Due to the fact that the reparative dentin appears more amorphous, less tubular and less regular than primary dentin, the passage of liquid is hindered, since the reduction in the number of available dentinal tubules leaves this dentin without its principal path of penetration.
When the pulp chamber floor consists of primary dentin and regular secondary dentin, the penetration of copper ions is more uniform than in the presence of reparative dentin.
I. Distilled water and Dakin's solution as irrigating solutions are equal in relation to the permeability of dentin of the pulp chamber floor of lower molars with separate roots. .
2. The two techniques used in the instrumentation of root canals (manual and ultrasonic) were not significantly different statistically in relation to the degree of copper ion penetration in the dentin of the pulp chamber floor of the molars studied.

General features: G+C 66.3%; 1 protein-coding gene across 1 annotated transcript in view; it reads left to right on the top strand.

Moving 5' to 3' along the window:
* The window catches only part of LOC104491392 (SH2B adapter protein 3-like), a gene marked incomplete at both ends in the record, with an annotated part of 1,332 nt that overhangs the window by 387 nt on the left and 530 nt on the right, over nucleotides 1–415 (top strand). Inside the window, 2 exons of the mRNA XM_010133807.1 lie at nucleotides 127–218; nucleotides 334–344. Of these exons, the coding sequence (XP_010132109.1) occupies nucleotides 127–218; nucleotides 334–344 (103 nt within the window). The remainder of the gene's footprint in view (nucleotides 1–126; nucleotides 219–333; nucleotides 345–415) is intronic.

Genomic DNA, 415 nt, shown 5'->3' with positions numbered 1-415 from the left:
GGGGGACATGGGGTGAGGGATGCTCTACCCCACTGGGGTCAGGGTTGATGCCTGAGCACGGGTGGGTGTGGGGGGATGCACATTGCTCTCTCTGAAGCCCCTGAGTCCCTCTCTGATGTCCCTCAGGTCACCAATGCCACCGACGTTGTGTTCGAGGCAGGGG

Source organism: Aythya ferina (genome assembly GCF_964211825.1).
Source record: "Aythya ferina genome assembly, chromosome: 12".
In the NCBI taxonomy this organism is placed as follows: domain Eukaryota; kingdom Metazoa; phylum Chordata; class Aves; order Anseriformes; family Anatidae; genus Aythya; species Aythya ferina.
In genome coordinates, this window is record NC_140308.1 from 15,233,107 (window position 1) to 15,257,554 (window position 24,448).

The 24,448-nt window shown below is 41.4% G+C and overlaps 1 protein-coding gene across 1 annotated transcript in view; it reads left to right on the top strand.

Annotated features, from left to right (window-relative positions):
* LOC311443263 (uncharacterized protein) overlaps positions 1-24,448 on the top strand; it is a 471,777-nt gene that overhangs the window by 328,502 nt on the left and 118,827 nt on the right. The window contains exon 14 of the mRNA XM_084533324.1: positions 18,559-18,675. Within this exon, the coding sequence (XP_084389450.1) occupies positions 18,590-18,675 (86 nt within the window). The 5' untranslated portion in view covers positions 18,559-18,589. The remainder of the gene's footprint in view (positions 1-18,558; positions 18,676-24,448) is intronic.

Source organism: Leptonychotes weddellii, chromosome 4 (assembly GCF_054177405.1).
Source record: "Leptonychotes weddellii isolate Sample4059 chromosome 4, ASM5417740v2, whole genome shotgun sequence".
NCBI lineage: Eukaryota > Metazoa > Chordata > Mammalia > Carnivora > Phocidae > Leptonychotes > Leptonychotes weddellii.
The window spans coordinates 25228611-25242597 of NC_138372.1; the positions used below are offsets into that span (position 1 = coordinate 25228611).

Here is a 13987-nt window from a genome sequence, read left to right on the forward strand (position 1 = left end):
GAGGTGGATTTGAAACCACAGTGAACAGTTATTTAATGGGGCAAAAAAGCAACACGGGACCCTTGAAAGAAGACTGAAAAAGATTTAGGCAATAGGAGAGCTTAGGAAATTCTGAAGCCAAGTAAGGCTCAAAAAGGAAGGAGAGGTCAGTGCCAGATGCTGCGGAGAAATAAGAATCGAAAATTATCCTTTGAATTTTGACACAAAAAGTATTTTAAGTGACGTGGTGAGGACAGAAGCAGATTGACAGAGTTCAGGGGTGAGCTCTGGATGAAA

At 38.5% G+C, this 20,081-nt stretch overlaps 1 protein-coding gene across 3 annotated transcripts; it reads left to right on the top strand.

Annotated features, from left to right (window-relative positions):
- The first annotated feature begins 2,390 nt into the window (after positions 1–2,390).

3. The interaction of instrumentation techniques and irrigating solutions did not show statistical significance in relation to the degree of copper ion penetration of the dentin of the area studied. .
4. The statistical non-significance of the irrigating solutions and the instrumentation techniques as well as the interaction of the solutions and techniques can be attributed to 2 factors: .
a) the fact that the floor of the pulp chamber consists of reparative dentin, more amorphous, less tubular, and less regular than primary dentin, which hinders the passage of copper ions;
b) the fact that only the irrigating solution comes in contact with the floor of the pulp chamber, leaving the cleaning of this region to only the hydraulic movement of the irrigating solution.
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Correspondence: Professor Jesus Djalma Pécora, Departamento de Odontologia Restauradora, Faculdade de Odontologia de Ribeirão Preto, Universidade de MO Paulo, 14050 Ribeirão Preto, SP, Brasil.
Accepted September 20, 1990
Eletronic publication: august 1997